As you may have heard last month Governor Christie signed a bill into law that has resulted in major overhaul to alimony laws in our state. This is one of a series of blogs I shall be sharing to inform the public of all of the different changes that have occurred to New Jersey alimony laws. Today, we shall discuss one of the most controversial and significant changes; the elimination of “permanent alimony.”
In all of my years as a New Jersey divorce lawyer, some of the most difficult conversations I have had with my client’s are when I had to advise them that they had permanent alimony exposure. Many would then ask me, “Does that mean I am not allowed to ever retire?” And in many cases, my response was “well, it depends.” At that point we would then go into a detailed analysis as to the many factors that would dictate my ultimate legal opinion. But now the law is clearer.
Now, the term “permanent alimony” has been officially stricken from the books, as they say. The term Permanent alimony has been replaced by a new legal term; Open durational alimony. That not only sounds more kind that Permanent, but more importantly, the changes in the law are meaningful, practically speaking.
Specially, where retirement age used to be ambiguous and unclear under NJ alimony laws, it is now clear; 67 years old. This is the age in which a person eligible to receive full retirement benefits under the federal social security act. Before New Jersey’s alimony laws were modified, some folks were forced to work well into there 70s. This is the primary reason that I feel the amendments to the law are much more fair. Just from an emotional standpoint, it is essential to know that there is a light at the end of the tunnel. My experience has also dictated that, under the prior law, the deck was stacked against the person trying to terminate or lower their alimony payments. However, under the new law, there is a “rebuttable presumption” that at age 67, this individual should be relieved of their alimony obligation.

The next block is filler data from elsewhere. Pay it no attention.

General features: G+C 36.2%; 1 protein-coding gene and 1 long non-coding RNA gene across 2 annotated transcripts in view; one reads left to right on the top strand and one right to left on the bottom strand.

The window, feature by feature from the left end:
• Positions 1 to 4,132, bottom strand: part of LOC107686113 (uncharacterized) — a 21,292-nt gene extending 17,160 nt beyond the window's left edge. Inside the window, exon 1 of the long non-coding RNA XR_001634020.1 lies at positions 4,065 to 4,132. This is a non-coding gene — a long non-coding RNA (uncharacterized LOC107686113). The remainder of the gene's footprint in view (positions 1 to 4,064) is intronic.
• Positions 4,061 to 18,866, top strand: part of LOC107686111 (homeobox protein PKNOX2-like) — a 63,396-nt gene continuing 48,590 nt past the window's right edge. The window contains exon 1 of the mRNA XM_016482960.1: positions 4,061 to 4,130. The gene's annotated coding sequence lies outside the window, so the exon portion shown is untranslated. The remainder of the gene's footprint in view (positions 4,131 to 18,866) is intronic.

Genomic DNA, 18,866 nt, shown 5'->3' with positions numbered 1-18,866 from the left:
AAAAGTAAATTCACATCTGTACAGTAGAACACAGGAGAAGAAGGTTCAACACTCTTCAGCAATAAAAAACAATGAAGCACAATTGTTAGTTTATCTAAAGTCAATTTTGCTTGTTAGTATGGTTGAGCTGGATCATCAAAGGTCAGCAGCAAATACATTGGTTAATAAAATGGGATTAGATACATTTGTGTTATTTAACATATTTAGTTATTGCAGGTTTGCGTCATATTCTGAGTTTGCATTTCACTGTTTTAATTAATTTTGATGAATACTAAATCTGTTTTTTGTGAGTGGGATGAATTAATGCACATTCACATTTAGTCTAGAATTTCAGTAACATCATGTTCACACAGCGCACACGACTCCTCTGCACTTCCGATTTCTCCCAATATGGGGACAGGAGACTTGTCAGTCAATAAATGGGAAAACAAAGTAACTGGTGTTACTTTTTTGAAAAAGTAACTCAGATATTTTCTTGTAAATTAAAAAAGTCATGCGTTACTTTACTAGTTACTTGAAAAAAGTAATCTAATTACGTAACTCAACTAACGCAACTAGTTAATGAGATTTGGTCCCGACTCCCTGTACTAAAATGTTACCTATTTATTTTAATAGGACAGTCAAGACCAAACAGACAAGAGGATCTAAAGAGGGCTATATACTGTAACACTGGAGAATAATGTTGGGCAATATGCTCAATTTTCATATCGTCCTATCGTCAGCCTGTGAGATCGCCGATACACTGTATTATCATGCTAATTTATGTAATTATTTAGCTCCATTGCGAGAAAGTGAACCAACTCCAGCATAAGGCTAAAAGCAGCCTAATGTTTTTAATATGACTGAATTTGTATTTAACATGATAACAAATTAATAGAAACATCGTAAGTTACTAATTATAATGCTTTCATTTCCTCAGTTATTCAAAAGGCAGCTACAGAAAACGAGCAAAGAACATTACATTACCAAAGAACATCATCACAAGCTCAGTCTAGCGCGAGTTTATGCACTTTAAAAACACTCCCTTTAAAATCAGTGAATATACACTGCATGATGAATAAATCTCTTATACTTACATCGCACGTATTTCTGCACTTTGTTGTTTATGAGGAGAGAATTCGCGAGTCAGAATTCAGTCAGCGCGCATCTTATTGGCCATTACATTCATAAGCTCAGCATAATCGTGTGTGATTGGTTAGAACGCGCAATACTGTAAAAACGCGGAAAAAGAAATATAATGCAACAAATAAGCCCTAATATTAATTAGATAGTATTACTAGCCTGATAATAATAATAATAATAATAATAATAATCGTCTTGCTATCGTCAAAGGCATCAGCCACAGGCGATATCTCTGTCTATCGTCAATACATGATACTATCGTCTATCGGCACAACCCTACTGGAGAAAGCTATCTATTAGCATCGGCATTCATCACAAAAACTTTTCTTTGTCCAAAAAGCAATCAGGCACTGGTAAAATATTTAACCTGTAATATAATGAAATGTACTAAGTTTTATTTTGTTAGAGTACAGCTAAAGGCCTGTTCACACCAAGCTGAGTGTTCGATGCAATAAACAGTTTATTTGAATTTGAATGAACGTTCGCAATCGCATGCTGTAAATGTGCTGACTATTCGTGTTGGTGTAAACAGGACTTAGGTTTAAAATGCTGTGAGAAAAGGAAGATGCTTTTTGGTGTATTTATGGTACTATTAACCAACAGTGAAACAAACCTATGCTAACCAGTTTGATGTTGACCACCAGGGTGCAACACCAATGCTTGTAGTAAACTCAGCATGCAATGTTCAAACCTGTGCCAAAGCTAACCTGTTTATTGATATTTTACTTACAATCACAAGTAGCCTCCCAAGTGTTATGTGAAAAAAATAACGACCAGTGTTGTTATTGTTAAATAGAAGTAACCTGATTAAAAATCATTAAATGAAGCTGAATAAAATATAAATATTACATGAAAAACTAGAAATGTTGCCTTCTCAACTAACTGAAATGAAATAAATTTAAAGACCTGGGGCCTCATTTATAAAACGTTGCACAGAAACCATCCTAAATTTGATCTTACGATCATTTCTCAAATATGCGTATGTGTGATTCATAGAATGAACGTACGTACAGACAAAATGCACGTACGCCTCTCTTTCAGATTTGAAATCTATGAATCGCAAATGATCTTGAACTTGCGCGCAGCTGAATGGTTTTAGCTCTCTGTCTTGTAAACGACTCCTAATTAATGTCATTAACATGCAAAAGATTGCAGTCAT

Another significant change in that if a marriage or civil union lasted less than 20 years, the term of alimony cannot exceed the length of the marriage. Before, in a majority of the cases I have handled in my nearly 20 years usually meant Permanent alimony (unless the parties had married when they were very young). Once again, this amendment is not only much more clear, but also in my opinion it is much more reasonable.
I should note that a New Jersey Family Court could extend the period of alimony payments in a case with “Exceptional circumstances, “A good example of “exceptional circumstances” would be if one of the parties to the divorce were receiving Social Security Disability benefits from the federal government.
It is important to note that this new law takes effect immediately and does not allow for modification of previous Final Judgment of Divorce, or subsequent Court Orders. While I have spoken with many of the New Jersey divorce attorneys who actually drafted the new alimony laws, ultimately I feel this was both a compromise in order to achieve other goals related to the new law. Otherwise, the entire bill would have died.
As my office shall continue to the Family Courts to see how they evaluate and apply this new alimony law in New Jersey, please do not ever hesitate to call, email, or follow my blog and YouTube channel for continual updates.